Digital Collaboration Slashes $10 Million in Costs from One Project

Uniting all team members – more than 100 architects, engineers, contractors and subcontractors – in an all-BIM process with automated online collaboration tools delivers astounding savings

The use of an all-digital design and documentation process sped up both coordination and construction. 'It's hard to determine just how much time would have been added to the project if these processes hadn't been as streamlined, but it's safe to say we saved many months,” John Jacobs with JE Dunn Construction says.
The use of an all-digital design and documentation process sped up both coordination and construction. "It's hard to determine just how much time would have been added to the project if these processes hadn't been as streamlined, but it's safe to say we saved many months,” John Jacobs with JE Dunn Construction says.

JE Dunn Construction and SERA Architects bucked the trend of cost- and schedule-overrun headlines by applying a combination of custom and off-the-shelf collaboration software to put the design and construction teams and all subcontractors on an all-BIM process to complete a complex building in Portland, OR. Building Information Modeling (BIM) and digital collaboration used on the Collaborative Life Sciences Building (CLSB) saved an astounding $10 million in construction costs on the project’s $295 million budget.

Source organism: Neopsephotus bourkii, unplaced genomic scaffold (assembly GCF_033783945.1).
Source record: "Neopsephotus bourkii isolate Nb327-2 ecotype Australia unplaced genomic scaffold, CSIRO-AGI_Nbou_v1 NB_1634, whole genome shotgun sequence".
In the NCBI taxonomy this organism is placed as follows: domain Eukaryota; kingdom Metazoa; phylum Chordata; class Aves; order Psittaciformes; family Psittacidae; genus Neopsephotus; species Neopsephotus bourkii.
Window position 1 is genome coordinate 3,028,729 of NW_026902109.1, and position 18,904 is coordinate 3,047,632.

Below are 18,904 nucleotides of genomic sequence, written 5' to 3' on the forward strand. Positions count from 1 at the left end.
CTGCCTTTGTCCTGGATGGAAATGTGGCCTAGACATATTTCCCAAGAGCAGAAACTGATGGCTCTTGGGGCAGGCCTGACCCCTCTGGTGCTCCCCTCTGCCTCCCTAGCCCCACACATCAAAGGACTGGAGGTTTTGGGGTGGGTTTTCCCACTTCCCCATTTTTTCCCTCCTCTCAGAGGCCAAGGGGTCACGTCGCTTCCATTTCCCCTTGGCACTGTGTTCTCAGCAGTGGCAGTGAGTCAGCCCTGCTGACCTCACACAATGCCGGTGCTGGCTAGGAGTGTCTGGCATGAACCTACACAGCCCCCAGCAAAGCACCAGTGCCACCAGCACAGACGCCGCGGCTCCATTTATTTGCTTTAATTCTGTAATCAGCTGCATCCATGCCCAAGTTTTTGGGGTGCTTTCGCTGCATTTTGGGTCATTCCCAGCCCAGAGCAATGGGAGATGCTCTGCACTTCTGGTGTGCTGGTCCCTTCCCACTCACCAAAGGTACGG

The 650,000-square-foot CLSB is a joint project of the Oregon Health & Science University (OHSU), Oregon State University, and Portland State University. The three institutions banded together to house their life sciences programs under one roof to give students and researchers more opportunities for collaboration.

Located on OHSU’s new Schnitzer Campus in Portland’s South Waterfront District, the building consists of classrooms, lecture halls, research laboratories, retail and parking. CO Architects served as the project's design architect and SERA was the executive architect. JE Dunn Construction was tasked with delivering on the goals of each party.


Complex designs like the CLSB carry great budget risks if there is not a simple way to communicate what is required to each of the project’s subcontractors. BIM helps out tremendously in this respect.

“The CLSB project team was a pioneer in its early adoption of digital document collaboration, web-based BIM collaboration and field technology,” John Jacobs, chief information officer at JE Dunn Construction says. 

These BIM programs have been around for decades, but now they're more sophisticated and used more widely. Most large-scale architectural projects involve some combination of BIM modeling and CAD, but getting more than 100 team members working exclusively from the same set of BIM plans is truly rare.